The opinion piece by Rev. Sheldon Sorge, a Presbyterian minister, and Rabbi James A. Gibson criticizing a recent Presbyterian (U.S.A.) publication entitled “Zionism Unsettled” (“Repairing the Breach,” Forum, March 2) merits a serious response, and I, a Presbyterian bystander, would like to offer one.
Let me explain why the purported “breach” is of interest to me.
I’ve spent three years living and working under Israeli military occupation: as a physician in a State Department-funded hospital in south Lebanon in the aftermath of Israel’s 1982 Lebanon invasion; as an internist in a church-run hospital in Gaza during the Palestinian uprising in 1988-1989 and as an “ecumenical accompanier” with the World Council of Churches in the West Bank in 2004. But it was an occupation shared with Jewish friends and allies. A book I wrote about my experiences in Lebanon was published in Israel.
In Gaza, I worked alongside a team of American surgeons that included a Southern Baptist from Oklahoma, a Muslim from Tennessee and a Jew from Massachusetts — our only pediatric surgeon. In the West Bank, I monitored a checkpoint on the road to Bethlehem with members of Machsom Watch, an organization of older Israeli women who choose to witness the occupation at first hand.
The publication of “Zionism Unsettled” is only the latest in a series of Presbyterian initiatives criticized by Jewish leaders. Condemnation of our church policies dates back to 2004, when Presbyterians began to consider divesting from companies that profit from Israeli military occupation. This initiative, and a similar one by the Episcopal church, were characterized in an editorial in The Jewish Daily Forward as a “failure of moral vision.”
In June 2012, when it seemed as if a divestment resolution might pass at the next Presbyterian (U.S.A.) General Assembly, the Jewish Council for Public Affairs spearheaded a petition signed by 1,300 rabbis urging church members and delegates to reject it. The petition, entitled “Letter in Hope,” alluded to the “suffering on both sides of the conflict” and criticized “singling out Jews for attack.” Strangely enough, to Christian eyes at least, it made no mention of the Israeli occupation of the West Bank and Gaza, the impetus for the resolution! Evidently our concerns had eluded the rabbis who signed the letter.
Rather than arguing about the merits of these documents, I’d like address this gulf in perceptions.
Can we acknowledge that Christians and Jews may return from trips to the Holy Land with very different experiences? Anyone who has visited the West Bank may have witnessed, as I have, the incredible lengths that some Jews (Israelis and foreign) will go to so they can witness the occupation at first hand and show their support for their Palestinian counterparts. One can see their courage and determination in recent documentaries such as “Five Broken Cameras,” nominated for an Academy Award last year.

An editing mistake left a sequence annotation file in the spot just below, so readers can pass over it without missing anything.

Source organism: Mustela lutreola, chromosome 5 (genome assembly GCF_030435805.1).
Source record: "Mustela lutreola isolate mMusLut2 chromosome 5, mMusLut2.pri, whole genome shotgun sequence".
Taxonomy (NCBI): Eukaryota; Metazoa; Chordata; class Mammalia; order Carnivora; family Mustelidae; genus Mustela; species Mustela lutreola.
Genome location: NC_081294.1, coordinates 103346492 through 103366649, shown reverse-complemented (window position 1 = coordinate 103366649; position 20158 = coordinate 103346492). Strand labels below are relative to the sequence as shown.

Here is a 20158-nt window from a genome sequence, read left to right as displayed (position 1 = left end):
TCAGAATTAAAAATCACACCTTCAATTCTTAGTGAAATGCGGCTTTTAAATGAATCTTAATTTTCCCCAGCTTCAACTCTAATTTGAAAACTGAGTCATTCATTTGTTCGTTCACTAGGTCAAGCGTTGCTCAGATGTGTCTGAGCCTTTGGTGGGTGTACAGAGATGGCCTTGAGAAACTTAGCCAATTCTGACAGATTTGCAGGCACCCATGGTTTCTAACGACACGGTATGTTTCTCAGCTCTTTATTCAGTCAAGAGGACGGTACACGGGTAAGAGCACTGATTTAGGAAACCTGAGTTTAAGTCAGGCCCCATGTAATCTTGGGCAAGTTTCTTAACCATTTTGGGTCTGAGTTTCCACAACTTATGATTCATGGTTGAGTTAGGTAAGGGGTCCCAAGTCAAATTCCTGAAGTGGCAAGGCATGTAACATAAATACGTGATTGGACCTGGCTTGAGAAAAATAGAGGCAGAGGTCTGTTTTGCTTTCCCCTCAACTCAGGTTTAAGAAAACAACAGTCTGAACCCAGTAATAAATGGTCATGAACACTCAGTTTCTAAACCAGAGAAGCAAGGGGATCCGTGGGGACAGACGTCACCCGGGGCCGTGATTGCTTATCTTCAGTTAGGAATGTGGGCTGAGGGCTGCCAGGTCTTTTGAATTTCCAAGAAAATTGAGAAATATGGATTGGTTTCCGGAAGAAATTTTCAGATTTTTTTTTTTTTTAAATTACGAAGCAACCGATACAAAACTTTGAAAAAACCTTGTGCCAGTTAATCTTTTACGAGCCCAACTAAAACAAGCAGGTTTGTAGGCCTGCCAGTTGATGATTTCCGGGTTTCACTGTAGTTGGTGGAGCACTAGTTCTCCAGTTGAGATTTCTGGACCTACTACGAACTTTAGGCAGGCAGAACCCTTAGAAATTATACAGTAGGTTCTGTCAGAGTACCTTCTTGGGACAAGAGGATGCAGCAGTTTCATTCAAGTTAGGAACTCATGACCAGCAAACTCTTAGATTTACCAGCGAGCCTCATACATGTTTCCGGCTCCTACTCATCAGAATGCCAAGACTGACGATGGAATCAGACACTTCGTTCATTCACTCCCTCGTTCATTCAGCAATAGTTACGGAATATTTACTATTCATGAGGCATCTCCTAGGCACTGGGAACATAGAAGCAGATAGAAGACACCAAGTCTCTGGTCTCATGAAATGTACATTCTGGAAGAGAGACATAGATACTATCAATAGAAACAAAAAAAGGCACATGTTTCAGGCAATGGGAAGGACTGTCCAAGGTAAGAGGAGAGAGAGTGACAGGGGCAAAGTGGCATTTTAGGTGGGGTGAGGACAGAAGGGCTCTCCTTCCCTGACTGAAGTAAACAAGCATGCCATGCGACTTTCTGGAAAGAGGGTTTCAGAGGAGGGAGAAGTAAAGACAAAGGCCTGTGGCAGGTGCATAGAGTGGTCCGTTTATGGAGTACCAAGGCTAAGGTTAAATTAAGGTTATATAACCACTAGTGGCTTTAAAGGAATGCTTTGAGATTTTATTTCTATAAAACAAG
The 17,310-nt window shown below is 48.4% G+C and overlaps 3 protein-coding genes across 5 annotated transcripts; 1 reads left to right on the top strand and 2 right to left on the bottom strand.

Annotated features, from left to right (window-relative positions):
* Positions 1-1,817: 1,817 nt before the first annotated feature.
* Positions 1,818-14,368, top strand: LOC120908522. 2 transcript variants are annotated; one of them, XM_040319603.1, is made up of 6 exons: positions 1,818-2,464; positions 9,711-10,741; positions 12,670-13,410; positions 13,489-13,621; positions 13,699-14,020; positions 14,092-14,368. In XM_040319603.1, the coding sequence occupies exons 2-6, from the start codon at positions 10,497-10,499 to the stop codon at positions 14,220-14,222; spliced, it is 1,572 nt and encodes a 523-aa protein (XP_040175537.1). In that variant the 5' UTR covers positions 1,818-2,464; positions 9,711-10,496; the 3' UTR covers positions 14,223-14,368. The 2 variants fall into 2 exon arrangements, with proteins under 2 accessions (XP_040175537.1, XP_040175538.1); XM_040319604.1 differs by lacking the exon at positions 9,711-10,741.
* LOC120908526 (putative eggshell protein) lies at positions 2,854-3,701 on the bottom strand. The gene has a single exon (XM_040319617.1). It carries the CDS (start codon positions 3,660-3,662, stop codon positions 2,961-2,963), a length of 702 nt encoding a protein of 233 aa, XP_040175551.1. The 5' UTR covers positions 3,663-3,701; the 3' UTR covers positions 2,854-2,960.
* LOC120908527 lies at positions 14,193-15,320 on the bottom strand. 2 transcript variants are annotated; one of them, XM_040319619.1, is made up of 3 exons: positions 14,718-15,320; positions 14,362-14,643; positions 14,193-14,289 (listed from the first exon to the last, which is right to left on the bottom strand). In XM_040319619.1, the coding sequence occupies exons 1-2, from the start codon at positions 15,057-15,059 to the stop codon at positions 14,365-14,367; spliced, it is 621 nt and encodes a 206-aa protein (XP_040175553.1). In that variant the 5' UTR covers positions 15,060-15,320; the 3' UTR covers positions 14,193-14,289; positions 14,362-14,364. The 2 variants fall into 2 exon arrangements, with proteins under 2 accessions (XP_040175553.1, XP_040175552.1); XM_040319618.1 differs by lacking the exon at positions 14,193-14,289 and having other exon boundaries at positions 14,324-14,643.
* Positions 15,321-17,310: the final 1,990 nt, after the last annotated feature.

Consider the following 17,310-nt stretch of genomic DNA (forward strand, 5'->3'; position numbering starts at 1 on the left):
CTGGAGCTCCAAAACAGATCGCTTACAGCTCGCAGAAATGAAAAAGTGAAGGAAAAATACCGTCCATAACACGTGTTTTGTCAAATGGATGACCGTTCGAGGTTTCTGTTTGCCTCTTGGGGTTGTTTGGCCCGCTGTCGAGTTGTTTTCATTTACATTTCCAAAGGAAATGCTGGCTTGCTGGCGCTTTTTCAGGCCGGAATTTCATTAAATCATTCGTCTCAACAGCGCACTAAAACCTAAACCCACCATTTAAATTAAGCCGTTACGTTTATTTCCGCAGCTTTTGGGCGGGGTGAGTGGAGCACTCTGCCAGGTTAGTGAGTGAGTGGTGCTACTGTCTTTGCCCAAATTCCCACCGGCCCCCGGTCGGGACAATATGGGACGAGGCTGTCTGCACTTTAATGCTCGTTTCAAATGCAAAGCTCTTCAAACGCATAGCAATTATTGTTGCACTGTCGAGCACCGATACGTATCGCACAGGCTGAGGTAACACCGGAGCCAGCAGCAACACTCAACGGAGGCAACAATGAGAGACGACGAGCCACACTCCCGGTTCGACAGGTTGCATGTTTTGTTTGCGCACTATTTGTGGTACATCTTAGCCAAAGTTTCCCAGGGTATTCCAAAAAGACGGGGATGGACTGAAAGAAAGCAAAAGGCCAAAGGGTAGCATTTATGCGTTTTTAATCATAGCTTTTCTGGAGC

Contrast this with the unwillingness of so many rabbis in this country to allow Israeli peace activists to speak to their congregations. I’ve gone to many churches — Episcopal, Presbyterian, Congregational, Methodist and others — to hear Israelis speak about how their experiences have shaped their beliefs, including draft-resisting high-school students, soldiers from the group Courage to Refuse, peace and human rights activists, writers and journalists — because no synagogue would open its doors to them.
A wide range of views about the Israeli-Palestinian conflict could be heard at our Presbyterian (U.S.A.) 2012 General Convention in Pittsburgh. Dozens of Jews took part in a respectful, hours-long debate about divestment, to the delight (and consternation) of other Jews in the audience. Is there a Jewish religious forum in Pittsburgh where Christians can witness a similar exchange of views? If all rabbis of mainstream synagogues in Pittsburgh feel they must speak to us about the Israel-Palestine conflict with one voice, what chance is there for meaningful interfaith dialogue?
Fortunately, a spirited debate that mirrors our own seems to be growing elsewhere in the Jewish community: among Jewish peace groups, on college campuses and in the pages of Jewish publications. In The Jewish Daily Forward, for example, one can now find articles about the boycott, divestment and sanctions movement (some Jews support it), discussions of what constitutes “acceptable” debate about Israel and even a reexamination of Zionism (recent headlines include “Does Zionism Have a Future with Jews?”).
A rabbi I knew when I lived in Brooklyn declared that if the prophets of the Hebrew Bible felt free to criticize Israel, he probably should allow it, too. When more rabbis join his ranks, we can begin to address the breach.
Leila Richards, a public health physician, is a member of East Liberty Presbyterian Church.